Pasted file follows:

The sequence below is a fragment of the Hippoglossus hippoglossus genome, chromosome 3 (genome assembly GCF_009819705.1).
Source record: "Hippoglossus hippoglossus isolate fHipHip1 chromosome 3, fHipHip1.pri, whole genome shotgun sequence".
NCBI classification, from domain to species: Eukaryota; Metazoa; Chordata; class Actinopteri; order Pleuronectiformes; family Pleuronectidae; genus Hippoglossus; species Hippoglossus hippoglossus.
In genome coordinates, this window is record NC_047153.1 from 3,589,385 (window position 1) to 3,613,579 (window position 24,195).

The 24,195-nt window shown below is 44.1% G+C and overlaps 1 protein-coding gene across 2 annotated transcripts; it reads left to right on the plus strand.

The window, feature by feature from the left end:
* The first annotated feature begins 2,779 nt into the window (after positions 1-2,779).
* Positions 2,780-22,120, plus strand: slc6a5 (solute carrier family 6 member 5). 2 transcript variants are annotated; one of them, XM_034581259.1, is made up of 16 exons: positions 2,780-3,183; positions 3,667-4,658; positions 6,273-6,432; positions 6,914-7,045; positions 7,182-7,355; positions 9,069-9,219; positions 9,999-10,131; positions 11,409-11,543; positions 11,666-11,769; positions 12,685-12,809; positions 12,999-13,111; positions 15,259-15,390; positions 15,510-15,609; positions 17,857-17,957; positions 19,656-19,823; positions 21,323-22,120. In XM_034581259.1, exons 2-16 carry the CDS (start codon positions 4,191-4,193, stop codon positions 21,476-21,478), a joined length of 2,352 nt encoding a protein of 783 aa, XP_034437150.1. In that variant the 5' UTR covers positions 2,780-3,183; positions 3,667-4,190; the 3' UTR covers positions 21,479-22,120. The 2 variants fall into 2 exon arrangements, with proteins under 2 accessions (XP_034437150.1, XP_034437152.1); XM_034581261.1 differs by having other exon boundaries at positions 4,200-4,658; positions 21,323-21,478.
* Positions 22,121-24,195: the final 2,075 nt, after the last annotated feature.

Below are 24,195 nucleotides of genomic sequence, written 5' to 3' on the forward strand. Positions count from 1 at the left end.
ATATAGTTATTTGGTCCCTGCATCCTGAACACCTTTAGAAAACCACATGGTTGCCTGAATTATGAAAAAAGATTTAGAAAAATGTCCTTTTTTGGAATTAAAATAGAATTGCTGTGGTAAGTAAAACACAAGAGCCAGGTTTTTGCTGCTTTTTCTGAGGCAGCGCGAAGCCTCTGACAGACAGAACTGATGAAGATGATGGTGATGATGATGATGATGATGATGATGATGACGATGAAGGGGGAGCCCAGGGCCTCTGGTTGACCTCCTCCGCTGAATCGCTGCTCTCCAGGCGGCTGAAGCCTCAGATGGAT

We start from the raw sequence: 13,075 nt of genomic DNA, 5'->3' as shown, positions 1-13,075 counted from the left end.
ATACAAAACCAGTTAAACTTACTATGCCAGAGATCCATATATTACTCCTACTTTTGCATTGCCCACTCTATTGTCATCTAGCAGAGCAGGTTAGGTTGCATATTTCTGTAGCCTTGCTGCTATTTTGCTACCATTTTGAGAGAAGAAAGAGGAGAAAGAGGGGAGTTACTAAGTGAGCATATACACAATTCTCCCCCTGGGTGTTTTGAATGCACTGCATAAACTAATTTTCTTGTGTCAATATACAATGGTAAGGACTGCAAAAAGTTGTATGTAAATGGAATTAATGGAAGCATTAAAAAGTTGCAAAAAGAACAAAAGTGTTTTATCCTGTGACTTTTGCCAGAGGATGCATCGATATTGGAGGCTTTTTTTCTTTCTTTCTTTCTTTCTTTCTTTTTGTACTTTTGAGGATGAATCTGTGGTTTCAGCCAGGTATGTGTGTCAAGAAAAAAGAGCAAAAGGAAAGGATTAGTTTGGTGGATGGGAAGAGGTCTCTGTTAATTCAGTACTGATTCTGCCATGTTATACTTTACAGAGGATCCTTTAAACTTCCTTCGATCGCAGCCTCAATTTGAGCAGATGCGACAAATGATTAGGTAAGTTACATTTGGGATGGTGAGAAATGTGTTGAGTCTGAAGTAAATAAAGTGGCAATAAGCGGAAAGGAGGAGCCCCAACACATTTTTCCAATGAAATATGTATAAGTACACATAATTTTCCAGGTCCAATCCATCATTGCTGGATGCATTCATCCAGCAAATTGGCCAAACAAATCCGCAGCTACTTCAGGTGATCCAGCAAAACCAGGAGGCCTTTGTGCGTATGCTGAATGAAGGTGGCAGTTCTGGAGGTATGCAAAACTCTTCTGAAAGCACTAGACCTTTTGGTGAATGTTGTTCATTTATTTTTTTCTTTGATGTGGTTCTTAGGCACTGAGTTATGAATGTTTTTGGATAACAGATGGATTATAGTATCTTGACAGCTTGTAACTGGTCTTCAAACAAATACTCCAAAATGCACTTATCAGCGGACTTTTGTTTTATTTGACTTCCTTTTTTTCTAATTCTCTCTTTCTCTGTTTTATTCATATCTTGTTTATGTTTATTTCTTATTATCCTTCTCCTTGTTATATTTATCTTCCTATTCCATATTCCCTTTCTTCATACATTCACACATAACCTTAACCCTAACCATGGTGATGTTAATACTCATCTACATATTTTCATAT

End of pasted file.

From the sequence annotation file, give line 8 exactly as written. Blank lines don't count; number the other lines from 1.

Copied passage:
* Positions 2,780-22,120, plus strand: slc6a5 (solute carrier family 6 member 5). 2 transcript variants are annotated; one of them, XM_034581259.1, is made up of 16 exons: positions 2,780-3,183; positions 3,667-4,658; positions 6,273-6,432; positions 6,914-7,045; positions 7,182-7,355; positions 9,069-9,219; positions 9,999-10,131; positions 11,409-11,543; positions 11,666-11,769; positions 12,685-12,809; positions 12,999-13,111; positions 15,259-15,390; positions 15,510-15,609; positions 17,857-17,957; positions 19,656-19,823; positions 21,323-22,120. In XM_034581259.1, exons 2-16 carry the CDS (start codon positions 4,191-4,193, stop codon positions 21,476-21,478), a joined length of 2,352 nt encoding a protein of 783 aa, XP_034437150.1. In that variant the 5' UTR covers positions 2,780-3,183; positions 3,667-4,190; the 3' UTR covers positions 21,479-22,120. The 2 variants fall into 2 exon arrangements, with proteins under 2 accessions (XP_034437150.1, XP_034437152.1); XM_034581261.1 differs by having other exon boundaries at positions 4,200-4,658; positions 21,323-21,478.